Katherine Van Loon, MD
The 5-year survival rate reached 90% when a full surgical resection (R0) was achieved in patients with gastroenteropancreatic neuroendocrine tumors (NETs), according to a presentation by Katherine Van Loon, MD, at the 2015 North American Neuroendocrine Tumor Society (NANETS) symposium.
The rate of recurrence varied by tumor location and stage, but the majority of patients with all types of NETs who underwent full resection were still free of recurrence in the five-year time frame.
“The presence of metastatic disease does not seem as though it should deter attempts at R0 resection when it’s feasible,” according to Van Loon a gastrointestinal cancer specialist at the University of California, San Francisco, Medical Center. She noted that there were differences in disease-free survival in patients who had NETs in the pancreas and small bowel depending on their stage at diagnosis, but a significant difference in overall survival was not detected.
Current NCCN guidelines recommend that patients with gastrointestinal NETs undergo complete resection of the primary tumor and metastases whenever possible, but until now, large multicenter studies looking at recurrence rates in patients who undergo this procedure have not be conducted.
The multicenter study reviewed 1125 patients who were treated at seven NCCN institutions between 2004 and 2012. It included patients 18 or older who had a new diagnosis of NET of the small bowel, pancreas, or colon/rectum, and who underwent complete resection for their primary tumor and any metastatic tumors. Of the 1125 total patients in the database diagnosed with GI NETs, 294 underwent R0 resection and were disease-free after surgery. The median follow-up time from surgery was 62.1 months.
The patients included in the analysis were 51% male and 88% Caucasian. The median age of patients in the study was 55 years, with a range from 20 to 90 years. Patients with colon/rectal NETs tended to be younger and healthier than patients with pancreas or small bowel tumors, Van Loon said.
Among patients with pancreatic NETs, 26% recurred. For patients with small bowel NETs, 18% recurred. For patients with colorectal NETs, 11% recurred. The overall recurrence rate was 21% (n = 61).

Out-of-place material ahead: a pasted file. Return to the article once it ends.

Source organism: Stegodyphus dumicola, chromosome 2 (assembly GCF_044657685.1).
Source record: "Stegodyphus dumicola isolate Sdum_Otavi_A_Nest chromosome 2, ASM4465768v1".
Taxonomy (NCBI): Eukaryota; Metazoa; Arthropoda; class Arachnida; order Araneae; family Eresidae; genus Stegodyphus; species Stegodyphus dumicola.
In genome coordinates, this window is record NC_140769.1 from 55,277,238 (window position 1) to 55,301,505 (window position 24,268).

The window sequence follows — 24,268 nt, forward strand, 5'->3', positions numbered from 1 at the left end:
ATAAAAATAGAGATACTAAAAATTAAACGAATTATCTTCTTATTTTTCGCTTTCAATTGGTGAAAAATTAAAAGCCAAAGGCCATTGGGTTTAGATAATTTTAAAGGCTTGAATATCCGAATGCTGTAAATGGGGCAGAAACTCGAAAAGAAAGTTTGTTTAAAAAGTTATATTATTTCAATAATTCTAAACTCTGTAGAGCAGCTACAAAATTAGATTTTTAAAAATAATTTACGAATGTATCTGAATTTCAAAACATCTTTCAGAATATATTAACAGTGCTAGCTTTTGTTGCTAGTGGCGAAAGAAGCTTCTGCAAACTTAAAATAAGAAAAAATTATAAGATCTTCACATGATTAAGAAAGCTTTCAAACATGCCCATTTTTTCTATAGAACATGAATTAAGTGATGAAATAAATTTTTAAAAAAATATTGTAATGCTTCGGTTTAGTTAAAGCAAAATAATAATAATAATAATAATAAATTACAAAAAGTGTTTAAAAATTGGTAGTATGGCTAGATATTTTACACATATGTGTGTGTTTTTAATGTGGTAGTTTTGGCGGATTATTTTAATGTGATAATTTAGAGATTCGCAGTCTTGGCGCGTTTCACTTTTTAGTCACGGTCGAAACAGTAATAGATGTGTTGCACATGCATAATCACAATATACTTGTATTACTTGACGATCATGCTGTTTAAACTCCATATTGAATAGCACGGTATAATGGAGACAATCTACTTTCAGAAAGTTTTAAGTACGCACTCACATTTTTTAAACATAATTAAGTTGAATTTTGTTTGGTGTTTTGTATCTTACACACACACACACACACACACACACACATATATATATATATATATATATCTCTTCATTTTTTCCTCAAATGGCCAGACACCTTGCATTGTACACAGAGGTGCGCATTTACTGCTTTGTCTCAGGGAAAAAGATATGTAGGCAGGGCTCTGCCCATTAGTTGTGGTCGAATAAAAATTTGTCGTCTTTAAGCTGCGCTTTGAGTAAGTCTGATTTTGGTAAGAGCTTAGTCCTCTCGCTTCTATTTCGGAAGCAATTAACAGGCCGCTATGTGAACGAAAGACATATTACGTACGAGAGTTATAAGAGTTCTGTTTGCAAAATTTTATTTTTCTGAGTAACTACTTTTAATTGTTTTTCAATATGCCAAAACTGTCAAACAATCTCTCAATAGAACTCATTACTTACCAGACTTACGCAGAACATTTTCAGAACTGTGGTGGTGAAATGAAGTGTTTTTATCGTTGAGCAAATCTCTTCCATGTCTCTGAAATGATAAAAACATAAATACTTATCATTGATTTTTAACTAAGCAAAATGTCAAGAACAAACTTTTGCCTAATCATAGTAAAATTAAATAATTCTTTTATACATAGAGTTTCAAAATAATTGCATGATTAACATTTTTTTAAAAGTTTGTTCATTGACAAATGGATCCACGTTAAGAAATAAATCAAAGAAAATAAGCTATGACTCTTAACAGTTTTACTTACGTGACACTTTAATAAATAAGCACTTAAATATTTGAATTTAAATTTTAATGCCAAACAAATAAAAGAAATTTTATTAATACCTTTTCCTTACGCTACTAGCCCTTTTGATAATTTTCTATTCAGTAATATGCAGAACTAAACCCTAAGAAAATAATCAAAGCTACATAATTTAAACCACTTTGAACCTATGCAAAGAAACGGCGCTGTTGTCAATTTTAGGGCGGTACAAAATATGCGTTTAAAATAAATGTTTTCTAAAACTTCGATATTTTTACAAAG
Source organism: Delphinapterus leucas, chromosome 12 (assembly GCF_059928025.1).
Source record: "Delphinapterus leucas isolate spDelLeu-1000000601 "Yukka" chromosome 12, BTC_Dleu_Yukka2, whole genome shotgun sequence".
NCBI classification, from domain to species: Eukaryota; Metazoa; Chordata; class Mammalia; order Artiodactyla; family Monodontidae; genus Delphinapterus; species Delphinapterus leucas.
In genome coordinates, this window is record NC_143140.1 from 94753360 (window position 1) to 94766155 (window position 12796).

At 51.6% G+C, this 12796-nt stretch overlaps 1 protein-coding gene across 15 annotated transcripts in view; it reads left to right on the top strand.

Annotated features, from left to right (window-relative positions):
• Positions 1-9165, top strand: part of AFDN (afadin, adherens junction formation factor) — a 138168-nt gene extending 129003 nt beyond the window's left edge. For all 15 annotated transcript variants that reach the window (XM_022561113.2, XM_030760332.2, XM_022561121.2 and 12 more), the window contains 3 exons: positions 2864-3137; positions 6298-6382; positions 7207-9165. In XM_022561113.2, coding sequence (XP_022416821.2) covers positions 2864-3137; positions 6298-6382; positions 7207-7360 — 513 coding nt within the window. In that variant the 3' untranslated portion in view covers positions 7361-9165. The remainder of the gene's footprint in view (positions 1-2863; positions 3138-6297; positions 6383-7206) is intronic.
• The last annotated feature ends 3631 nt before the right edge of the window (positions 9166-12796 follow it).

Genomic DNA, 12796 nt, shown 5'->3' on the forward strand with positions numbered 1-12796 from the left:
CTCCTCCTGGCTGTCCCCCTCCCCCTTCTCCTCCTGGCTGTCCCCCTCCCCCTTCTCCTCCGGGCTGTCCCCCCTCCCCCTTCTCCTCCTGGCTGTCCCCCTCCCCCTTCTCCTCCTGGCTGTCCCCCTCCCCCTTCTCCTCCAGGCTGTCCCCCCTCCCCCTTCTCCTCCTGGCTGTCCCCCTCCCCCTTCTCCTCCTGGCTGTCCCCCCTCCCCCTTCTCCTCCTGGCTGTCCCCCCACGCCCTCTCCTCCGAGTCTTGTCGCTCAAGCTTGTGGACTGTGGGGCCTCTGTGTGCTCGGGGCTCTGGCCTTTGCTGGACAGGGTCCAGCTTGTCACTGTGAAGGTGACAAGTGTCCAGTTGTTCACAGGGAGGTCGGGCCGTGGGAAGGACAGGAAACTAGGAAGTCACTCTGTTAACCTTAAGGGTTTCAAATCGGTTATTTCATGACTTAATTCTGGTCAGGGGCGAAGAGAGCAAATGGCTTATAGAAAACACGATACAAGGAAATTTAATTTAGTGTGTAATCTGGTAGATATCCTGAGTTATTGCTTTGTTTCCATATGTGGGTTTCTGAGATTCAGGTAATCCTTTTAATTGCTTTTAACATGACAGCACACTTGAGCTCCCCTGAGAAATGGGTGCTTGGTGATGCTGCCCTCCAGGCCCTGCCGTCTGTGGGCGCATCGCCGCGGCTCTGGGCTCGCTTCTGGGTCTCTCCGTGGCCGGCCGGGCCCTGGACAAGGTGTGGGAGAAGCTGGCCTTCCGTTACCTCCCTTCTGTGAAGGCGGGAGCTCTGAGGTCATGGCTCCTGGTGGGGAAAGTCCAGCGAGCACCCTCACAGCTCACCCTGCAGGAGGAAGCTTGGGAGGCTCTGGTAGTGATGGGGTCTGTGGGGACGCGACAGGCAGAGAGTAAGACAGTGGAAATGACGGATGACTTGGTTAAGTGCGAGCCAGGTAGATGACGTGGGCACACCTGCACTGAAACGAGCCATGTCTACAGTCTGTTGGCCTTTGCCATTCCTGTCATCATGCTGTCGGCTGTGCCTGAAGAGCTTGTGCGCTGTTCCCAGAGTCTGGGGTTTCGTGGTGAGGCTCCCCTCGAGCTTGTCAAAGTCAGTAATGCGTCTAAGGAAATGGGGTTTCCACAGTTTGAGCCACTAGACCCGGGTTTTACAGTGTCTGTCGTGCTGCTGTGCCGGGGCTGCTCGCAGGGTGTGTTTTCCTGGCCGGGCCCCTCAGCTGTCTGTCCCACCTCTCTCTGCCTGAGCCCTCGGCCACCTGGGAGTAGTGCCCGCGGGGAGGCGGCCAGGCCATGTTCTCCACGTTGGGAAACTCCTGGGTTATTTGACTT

Van Loon noted in her presentation that for patients who were followed longer than the median of about five years, recurrences continued to happen after that five-year time point. She pointed out that NCCN guidelines recommend follow-up scans by multiphase CT and/or MRI every 6-12 months for up to ten years, but these guidelines are “notably, very vague.”
She also said that it’s “significant to note that close to 40% of patients in the first year following surgery underwent no imaging,” despite the fact that NCCN guidelines recommend that scans be performed 3-12 months after surgery.
“Surveillance practices were variable, suggesting a need for refinement of the guidelines,” Van Loon said.
The study also looked at the sites of recurrence for the 61 patients who had recurrences.
“The majority of recurrences that were reported were liver recurrences,” Van Loon said, but data were missing on the location of recurrence in many patients, resulting in one of the study’s limitations.
One notable finding was that only one patient had a recurrence in the lung.
“Thus, I would say that chest imaging as part of routine surveillance following R0 resection may be of limited utility,” she said.
Current NCCN guidelines do not include chest imaging, but the researchers wanted to investigate that recommendation.
Regarding future direction, Van Loon recommended that there be more inquiry into frequency, type, and location of recurrence following surgery. She also said that future research should follow patients for longer than five years, because studies have shown that liver recurrences can appear up to ten years later. That was not possible in the current study because the database was closed in 2012.
Van Loon K, Zhang L, Creasman J, et al. Recurrence Patterns Following Surgical Resection of Gastroenteropancreatic Neuroendocrine Tumors: An Analysis from the NCCN Oncology Outcomes Database. Presented at: 2015 NANETS Symposium; October 15-17; Austin, TX. Abstract C42.